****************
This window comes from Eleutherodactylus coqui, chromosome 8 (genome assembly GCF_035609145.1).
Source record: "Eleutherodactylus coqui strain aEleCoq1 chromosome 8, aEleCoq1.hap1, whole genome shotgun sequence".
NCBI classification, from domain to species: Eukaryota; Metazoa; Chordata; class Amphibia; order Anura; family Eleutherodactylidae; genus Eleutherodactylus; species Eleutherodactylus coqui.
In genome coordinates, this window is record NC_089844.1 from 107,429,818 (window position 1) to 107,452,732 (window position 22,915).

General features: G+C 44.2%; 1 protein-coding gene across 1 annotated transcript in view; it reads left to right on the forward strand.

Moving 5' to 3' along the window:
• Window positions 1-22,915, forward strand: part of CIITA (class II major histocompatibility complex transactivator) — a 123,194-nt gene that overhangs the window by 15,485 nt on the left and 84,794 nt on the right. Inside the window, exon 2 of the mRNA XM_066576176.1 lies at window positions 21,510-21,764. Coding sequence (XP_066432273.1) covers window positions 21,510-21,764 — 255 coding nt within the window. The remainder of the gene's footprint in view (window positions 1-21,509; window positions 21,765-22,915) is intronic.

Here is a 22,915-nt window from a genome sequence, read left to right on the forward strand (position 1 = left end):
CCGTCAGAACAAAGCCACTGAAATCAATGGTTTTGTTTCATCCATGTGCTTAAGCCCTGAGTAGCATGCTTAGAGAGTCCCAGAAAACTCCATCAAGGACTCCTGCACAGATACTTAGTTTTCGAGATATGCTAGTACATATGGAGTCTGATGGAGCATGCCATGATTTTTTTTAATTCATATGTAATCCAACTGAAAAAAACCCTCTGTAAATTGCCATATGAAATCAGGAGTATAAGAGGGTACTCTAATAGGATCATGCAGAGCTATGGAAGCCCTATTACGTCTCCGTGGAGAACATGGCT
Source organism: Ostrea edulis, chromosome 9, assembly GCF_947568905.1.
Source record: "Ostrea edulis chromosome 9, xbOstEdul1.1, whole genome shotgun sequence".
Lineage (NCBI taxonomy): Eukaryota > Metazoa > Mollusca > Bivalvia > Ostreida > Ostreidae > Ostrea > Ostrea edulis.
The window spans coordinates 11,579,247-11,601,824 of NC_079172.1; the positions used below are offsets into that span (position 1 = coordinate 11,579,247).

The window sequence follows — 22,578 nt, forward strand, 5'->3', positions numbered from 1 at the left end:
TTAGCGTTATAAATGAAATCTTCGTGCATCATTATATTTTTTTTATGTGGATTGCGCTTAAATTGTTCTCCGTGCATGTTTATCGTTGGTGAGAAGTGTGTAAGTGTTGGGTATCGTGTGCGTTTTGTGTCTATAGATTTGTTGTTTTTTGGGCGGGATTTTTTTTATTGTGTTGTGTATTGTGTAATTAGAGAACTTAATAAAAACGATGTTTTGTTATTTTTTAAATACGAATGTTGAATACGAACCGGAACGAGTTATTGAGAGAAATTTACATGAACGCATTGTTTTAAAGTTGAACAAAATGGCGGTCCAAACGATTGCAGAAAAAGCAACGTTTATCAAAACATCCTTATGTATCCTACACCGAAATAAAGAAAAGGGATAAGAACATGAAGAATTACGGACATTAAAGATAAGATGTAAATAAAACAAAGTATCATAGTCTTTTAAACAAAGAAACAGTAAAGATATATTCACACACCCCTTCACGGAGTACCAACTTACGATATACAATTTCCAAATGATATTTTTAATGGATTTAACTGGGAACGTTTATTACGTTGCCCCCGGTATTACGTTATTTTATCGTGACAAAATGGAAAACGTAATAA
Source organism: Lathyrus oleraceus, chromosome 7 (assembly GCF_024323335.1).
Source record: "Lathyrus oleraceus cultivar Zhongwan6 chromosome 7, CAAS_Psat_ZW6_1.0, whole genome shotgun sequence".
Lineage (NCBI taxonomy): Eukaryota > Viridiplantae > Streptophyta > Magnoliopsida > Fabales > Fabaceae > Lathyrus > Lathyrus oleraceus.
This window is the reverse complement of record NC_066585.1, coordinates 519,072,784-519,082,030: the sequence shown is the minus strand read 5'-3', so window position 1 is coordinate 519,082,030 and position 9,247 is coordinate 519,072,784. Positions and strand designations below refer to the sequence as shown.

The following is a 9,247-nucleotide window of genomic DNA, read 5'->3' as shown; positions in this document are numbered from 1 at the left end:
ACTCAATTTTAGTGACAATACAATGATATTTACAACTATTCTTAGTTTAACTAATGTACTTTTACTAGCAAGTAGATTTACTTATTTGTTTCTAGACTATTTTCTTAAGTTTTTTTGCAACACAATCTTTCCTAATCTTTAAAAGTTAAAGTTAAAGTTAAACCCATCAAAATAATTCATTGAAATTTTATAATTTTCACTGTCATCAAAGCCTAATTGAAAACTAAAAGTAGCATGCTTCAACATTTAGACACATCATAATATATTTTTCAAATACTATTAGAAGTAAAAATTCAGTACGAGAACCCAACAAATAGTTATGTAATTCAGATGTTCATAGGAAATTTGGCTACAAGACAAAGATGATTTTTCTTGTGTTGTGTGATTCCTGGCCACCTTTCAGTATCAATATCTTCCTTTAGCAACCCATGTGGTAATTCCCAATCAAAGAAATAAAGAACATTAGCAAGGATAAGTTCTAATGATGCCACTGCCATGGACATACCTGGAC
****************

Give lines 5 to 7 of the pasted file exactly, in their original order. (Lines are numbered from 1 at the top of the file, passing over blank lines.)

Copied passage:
General features: G+C 44.2%; 1 protein-coding gene across 1 annotated transcript in view; it reads left to right on the forward strand.

Moving 5' to 3' along the window:
• Window positions 1-22,915, forward strand: part of CIITA (class II major histocompatibility complex transactivator) — a 123,194-nt gene that overhangs the window by 15,485 nt on the left and 84,794 nt on the right. Inside the window, exon 2 of the mRNA XM_066576176.1 lies at window positions 21,510-21,764. Coding sequence (XP_066432273.1) covers window positions 21,510-21,764 — 255 coding nt within the window. The remainder of the gene's footprint in view (window positions 1-21,509; window positions 21,765-22,915) is intronic.